While the 2015 United Nations Climate Change Conference focused on political negotiations, critics have been quick to remind legislators that more efforts are needed to involve citizens in decision-making. It’s hardly a new idea, but how can civic participation function at a global scale? Activities at the local level may hold the key. Municipalities often have established mechanisms to involve the public in deliberative activities. Cities and their citizens can also collaborate on the evidence-gathering needed to make informed decisions.

Geothink collaborator Muki Haklay is the director of the University College London’s Extreme Citizen Science group and a professor of Geographic Information Science in the Department of Civil, Environmental and Geomatic Engineering. In 2008, he co-founded Mapping for Change, an organization that uses participatory mapping and citizen science to address environmental and social issues in cities.

Headshot of Muki Haklay

Muki Haklay, professor of Geographic Information Science in the Department of Civil, Environmental and Geomatic Engineering, University College London.

“I see the value of citizen science as part of wider environmental democracy, going back to the Rio conference in 1992,” Haklay explained in an email interview with Geothink. Principle 10 of the Rio Declaration on Environment and Development states that, at national levels, citizens should have “appropriate access to information concerning the environment that is held by public authorities, including information on hazardous materials and activities.” At the community level, the Declaration calls for active and informed public participation in environmental decision-making processes.

Citizen science invites non-professionals to participate in data gathering and the production of new scientific knowledge. “I see citizen science as a new part of the picture,” said Haklay, “where people also participate in creating environmental information that will influence their lives.”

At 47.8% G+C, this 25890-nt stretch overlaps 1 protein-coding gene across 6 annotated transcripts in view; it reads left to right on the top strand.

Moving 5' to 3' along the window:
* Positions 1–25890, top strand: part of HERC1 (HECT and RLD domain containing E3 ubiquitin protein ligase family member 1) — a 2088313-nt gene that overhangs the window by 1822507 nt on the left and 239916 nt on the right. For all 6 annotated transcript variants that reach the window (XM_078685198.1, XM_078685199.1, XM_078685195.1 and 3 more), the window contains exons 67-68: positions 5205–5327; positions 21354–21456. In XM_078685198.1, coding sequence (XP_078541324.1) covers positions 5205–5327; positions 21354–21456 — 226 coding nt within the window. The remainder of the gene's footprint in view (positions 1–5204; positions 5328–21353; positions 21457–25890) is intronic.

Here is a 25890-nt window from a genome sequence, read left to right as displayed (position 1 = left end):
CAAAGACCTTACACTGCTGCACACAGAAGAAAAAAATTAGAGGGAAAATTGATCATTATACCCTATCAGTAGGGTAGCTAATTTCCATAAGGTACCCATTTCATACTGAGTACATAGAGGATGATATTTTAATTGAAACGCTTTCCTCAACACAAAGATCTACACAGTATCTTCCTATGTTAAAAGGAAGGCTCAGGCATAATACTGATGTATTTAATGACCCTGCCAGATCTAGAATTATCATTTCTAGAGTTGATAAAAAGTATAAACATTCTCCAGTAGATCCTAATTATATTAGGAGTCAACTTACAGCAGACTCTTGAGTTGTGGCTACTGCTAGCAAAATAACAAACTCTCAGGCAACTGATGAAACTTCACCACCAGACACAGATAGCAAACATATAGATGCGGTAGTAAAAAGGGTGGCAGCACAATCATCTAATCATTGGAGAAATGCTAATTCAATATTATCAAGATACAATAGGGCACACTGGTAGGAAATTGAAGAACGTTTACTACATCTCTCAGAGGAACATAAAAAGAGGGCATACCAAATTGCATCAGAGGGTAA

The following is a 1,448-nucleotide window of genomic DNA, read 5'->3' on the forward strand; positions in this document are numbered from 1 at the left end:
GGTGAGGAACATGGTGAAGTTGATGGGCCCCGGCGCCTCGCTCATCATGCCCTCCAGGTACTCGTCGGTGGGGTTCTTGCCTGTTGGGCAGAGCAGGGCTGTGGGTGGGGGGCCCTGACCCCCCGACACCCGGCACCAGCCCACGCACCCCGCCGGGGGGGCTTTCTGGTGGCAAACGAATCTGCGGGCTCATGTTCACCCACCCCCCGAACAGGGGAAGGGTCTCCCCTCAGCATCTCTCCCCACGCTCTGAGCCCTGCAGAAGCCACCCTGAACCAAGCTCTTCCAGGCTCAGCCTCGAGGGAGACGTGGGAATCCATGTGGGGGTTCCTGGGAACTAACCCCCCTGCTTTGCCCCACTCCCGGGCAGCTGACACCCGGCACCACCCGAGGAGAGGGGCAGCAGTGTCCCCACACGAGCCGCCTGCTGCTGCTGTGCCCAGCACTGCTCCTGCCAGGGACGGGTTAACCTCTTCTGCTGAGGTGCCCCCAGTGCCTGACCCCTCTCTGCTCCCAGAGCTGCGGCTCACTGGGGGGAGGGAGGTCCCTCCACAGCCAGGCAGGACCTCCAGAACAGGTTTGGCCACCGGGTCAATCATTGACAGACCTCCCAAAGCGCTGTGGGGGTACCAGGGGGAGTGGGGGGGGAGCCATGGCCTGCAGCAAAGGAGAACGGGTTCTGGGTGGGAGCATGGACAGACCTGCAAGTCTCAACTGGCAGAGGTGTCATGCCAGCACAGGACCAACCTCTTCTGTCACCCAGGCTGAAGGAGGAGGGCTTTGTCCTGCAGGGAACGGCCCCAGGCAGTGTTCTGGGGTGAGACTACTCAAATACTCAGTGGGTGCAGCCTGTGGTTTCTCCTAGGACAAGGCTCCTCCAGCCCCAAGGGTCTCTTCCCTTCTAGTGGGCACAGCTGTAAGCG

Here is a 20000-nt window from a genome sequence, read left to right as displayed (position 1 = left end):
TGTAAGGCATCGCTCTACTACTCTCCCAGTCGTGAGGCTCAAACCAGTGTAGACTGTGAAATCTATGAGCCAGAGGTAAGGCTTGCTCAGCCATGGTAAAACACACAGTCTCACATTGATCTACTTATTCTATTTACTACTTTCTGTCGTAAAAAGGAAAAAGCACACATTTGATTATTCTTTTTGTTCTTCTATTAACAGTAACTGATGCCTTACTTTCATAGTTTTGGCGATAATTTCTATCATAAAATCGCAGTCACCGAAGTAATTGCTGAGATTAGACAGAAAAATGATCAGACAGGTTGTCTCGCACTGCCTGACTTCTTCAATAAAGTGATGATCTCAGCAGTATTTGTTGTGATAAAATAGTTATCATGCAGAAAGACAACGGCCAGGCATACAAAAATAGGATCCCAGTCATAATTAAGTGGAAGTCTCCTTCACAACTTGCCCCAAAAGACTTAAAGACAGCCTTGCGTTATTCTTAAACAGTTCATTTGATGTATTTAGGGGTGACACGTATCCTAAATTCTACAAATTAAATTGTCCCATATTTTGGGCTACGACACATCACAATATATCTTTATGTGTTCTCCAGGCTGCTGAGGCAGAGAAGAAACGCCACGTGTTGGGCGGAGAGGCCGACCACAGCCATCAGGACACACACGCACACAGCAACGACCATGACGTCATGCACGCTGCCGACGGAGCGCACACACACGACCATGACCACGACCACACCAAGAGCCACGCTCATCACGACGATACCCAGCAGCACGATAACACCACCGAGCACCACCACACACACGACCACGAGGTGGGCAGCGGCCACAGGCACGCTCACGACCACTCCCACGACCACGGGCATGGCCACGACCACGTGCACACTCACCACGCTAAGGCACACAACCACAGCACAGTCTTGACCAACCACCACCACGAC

In Haklay’s view, citizen science has particular benefits that can complement traditional research. “The various changes that have occurred in society and technology mean that we can open environmental decision-making further and make it more inclusive and participatory.” As with all research, appropriate rigor and attention to methodology are required. “Not all data should come from citizen science,” said Haklay. “In terms of data quality, citizen science requires us to use appropriate quality assurance methods.”

Mapping for Change provides some helpful exemplars. One collaboration with local organizations has seen thirty different communities across London measuring and mapping air quality data for their neighbourhoods. “We used a whole range of methods: wipe samples, where we checked for heavy metals in dust on different surfaces; diffusion tubes which measure NO2 levels; and bio-indicators — lichens and leaves,” Haklay said. The project’s findings provide location-specific data that can help alert authorities to potential problem zones. “The local authority responded to the results by promising to do their own monitoring in the area and consider how they can manage the traffic in the area.”

Particularly when expensive equipment or lab analysis is needed, resource limitations can create challenges. However, Haklay points out some unique benefits. “Citizen science provides additional information about the context — local knowledge about the place where the monitoring is taking place,” said Haklay. “Participants can also put equipment in their own homes, which is complex for researchers or government agencies.” The citizen science water study in Flint, Michigan, is a good example of this.